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The functions $$f(x)=e^{(\ln x)^{1/3} \cos((\ln x)^{1/3}) } \quad g(x)=e^{\sqrt{\ln x} \cos((\ln x)^{1/3}) }$$

are oscillating but slowly varying at infinity, that is for all $\lambda >0$, we have $$\lim_{x\to \infty} \frac{f(\lambda x)}{{f(x)}}=\lim_{x\to \infty} \frac{g(\lambda x)}{{g(x)}}=1$$

this leads me to ask the following question:

Suppose $h$ is differentiable hence continuous (or maybe uniformly?) and positive on $[A,\infty)$ with $h'(x)\to 0$ as $x\to \infty$, then $$f(x)=e^{h(\log(x))}$$ is slowly varying at infinity.

For the concrete functions I had, namely $f$ and $g$, I simply used L'Hopital to show the exponent goes to zero, not sure if this would hold for arbitrary $h$.

(The reason probability theory is tagged is because this is from extreme value theory)

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  • $\begingroup$ it is in the question, the limit is 1 for all $\lambda >0$ $\endgroup$
    – user515599
    Jun 17, 2020 at 15:33
  • $\begingroup$ Ah my bad, I see :) $\endgroup$ Jun 17, 2020 at 15:36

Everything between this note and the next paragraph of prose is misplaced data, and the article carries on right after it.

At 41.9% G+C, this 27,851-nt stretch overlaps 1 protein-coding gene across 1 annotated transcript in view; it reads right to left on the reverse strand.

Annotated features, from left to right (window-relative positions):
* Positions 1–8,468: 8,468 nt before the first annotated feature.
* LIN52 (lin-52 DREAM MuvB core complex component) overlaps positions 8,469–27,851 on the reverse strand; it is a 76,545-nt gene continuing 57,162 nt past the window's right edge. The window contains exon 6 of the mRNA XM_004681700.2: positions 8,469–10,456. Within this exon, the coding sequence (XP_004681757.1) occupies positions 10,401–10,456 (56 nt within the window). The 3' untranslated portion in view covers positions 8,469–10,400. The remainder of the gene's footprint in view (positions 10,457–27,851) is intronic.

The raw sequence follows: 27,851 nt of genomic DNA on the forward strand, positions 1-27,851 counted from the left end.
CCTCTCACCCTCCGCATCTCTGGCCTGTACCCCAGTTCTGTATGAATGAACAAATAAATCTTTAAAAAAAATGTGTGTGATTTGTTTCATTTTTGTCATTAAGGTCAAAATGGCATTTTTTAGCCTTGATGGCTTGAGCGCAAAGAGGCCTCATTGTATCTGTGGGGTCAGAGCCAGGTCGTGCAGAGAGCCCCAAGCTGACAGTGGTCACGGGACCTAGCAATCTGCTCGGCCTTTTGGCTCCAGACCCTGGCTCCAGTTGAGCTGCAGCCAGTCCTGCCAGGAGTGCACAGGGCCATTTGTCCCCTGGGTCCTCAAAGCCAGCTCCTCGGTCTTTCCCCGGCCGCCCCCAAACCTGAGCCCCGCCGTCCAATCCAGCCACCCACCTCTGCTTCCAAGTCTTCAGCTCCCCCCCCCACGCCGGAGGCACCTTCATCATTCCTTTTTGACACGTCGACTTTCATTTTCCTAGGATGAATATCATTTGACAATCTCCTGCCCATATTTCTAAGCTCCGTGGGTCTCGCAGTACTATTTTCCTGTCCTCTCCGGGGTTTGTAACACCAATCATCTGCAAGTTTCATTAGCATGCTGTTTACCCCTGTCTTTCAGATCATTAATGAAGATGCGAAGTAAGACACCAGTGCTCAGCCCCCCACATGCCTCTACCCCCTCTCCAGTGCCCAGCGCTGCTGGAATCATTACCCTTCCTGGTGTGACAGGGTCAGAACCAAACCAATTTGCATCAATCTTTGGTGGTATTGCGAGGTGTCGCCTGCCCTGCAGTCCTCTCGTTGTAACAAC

• $\begingroup$ For $h'(x)\to 0$ to make sense, you should start by assuming that $h$ is differentiable, which implies continuity, of course. $\endgroup$ Jun 17, 2020 at 15:52
  • $\begingroup$ Sure why not, looking for any meaningful statement $\endgroup$
    – user515599
    Jun 17, 2020 at 15:55

2 Answers 2

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Assume $h$ is differentiable on an interval $[A,\infty)$ and $h'(x)\to 0$ as $x\to \infty$. Then by the Mean Value Theorem, $$\frac{f(\lambda x)}{f(x)} = e^{h(\log \lambda + \log x)-h(\log x)} = e^{\log(\lambda) h'(\xi(x))}, $$ where $\log x\le \xi(x)\le \log x + \log\lambda$. So, $h'(\xi(x))\to 0$ as $x\to \infty$, which shows that your conjecture is correct. You don't need to assume $h$ is positive.

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  • $\begingroup$ Do you mean mean value theorem? $\endgroup$
    – user515599
    Jun 17, 2020 at 16:19
  • $\begingroup$ Of course. My bad. $\endgroup$ Jun 17, 2020 at 16:21
  • $\begingroup$ Your A appeared as I was typing mine. I am an extremely slow typist........ +1 $\endgroup$ Jun 17, 2020 at 16:29
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There exists $y_x$ in the closed interval with end-point(s) $\log x,\,\log \lambda x$ such that $$h(\log \lambda x)-h(\log x)=h'(y_x)(\log [\lambda x]-\log x)=h'(y_x)\log \lambda.$$ Therefore $$\frac {\exp (h(\log \lambda x))}{\exp (h(\log x))}=\frac {\exp (h(\log x)+h'(y_x)\log \lambda)}{\exp (h(\log x))}=$$ $$=\exp (h'(y_x)\log \lambda)$$ which $\to 1$ as $x\to \infty$ because $y_x\ge \min (\log x,\,\log \lambda x).$

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